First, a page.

Several months later, he grew slightly bored with the daily routine, so he signed up for a climbing course. He discovered that something was wrong during the very first climb. Then he noticed what it was; she was there in his chest like a lump of lead, weighing him down.
Well that was that, he thought, she would have to go. However, when he thought he was ready to remove her, he found that she had grown on him, into him; sitting in the wall of his heart like a tumour.
Posted by W. R. Woolf on May 17, 2015
’Oops,’ she said looking at the shards on the floor, ’I think I broke it.’
‘Just sweep it under the carpet,’ he said, turning over speed of hair growth in his hands.
‘What if it was an important one?’ she lifted up the carpet and scraped the shards under with her shoe.
‘It’ll be fine,’ he said, pocketing the possible creation processes of gold, ‘in all probability no one will even notice.’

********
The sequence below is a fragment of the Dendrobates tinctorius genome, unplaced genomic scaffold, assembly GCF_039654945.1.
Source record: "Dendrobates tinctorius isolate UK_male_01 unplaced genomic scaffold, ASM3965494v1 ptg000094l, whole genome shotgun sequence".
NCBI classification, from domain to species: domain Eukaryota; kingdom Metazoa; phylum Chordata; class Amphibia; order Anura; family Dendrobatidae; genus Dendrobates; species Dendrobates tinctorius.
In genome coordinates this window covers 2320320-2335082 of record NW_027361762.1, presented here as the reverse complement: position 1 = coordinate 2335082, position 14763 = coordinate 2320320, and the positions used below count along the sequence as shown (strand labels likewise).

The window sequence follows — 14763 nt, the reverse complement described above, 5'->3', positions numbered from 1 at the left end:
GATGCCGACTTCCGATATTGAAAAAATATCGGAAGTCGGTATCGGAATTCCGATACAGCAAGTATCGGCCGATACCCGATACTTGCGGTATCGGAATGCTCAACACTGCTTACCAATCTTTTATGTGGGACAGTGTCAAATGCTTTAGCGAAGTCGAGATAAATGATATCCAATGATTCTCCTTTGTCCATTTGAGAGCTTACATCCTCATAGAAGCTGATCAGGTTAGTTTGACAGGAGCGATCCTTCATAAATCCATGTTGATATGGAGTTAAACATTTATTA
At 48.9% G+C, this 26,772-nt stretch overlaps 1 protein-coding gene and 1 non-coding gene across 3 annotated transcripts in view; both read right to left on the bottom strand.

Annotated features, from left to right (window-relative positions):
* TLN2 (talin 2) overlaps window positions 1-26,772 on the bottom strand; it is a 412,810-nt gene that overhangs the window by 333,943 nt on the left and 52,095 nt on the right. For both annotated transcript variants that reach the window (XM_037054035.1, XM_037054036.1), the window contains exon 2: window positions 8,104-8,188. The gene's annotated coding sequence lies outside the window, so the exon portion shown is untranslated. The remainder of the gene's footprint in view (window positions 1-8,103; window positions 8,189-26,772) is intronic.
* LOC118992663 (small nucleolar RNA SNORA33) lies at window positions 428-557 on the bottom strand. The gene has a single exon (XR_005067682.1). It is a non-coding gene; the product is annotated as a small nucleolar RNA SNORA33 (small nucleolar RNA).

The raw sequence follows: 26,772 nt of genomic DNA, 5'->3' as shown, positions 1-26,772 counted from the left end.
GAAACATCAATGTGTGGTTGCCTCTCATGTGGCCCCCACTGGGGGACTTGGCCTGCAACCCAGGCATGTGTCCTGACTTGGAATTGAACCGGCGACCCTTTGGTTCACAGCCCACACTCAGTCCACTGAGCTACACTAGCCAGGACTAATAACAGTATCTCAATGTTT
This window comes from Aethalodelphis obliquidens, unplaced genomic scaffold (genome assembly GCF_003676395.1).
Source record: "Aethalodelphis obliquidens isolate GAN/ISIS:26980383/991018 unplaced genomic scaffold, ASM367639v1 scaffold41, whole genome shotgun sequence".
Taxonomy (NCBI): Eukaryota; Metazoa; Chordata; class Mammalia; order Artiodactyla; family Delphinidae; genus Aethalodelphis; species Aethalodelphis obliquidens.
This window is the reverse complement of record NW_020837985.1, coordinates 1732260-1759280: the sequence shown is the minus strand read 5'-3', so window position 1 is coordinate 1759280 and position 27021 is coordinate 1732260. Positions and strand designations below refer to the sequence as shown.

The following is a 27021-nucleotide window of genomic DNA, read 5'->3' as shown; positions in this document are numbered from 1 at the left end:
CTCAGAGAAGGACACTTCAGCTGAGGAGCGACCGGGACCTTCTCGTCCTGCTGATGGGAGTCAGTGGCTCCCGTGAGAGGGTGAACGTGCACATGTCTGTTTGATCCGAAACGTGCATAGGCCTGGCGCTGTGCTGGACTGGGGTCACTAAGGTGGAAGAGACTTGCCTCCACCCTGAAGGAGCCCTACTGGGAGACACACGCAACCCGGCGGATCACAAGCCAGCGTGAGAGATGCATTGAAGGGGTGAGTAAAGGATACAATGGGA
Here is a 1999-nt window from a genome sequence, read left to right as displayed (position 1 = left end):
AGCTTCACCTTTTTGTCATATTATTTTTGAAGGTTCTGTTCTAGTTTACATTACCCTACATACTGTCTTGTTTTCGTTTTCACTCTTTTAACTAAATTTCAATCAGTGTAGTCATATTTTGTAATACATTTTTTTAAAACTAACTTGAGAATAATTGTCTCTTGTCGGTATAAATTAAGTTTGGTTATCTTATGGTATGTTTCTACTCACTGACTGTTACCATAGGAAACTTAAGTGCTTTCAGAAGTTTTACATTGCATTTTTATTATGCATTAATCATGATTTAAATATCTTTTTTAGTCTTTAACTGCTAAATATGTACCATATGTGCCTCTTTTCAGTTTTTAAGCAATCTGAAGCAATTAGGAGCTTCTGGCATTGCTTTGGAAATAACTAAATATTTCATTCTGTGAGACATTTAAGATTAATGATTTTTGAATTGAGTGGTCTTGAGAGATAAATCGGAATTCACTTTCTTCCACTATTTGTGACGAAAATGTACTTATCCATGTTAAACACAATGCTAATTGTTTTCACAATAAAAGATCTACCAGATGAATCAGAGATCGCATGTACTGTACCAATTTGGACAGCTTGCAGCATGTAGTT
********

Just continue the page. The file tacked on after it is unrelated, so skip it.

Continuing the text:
The next day on earth ten people thought themselves the new Spiderman when they discovered that they could walk up vertical walls.
Posted by W. R. Woolf on May 13, 2015
I’ve missed a couple of updates lately, so now I’ll try changing the update days to Wednesday and Sunday instead of Wednesday and Friday. I’m not sure whether it will help or not, but in general I do seem to be more busy on Fridays than on Sundays.
Hopefully I’ll see you around!
Posted by W. R. Woolf on May 13, 2015
It was like telling herself not to think about polar bears and having them swimming and running and hunting down all the other thoughts in her head. Did her thoughts taste like seals? And then they popped up again; the eyes. Eyes all around her. Only seldom did she catch the people on the street looking straight at her, but she could feel them always. And if she closed her own eyes, they only grew bigger in her mind.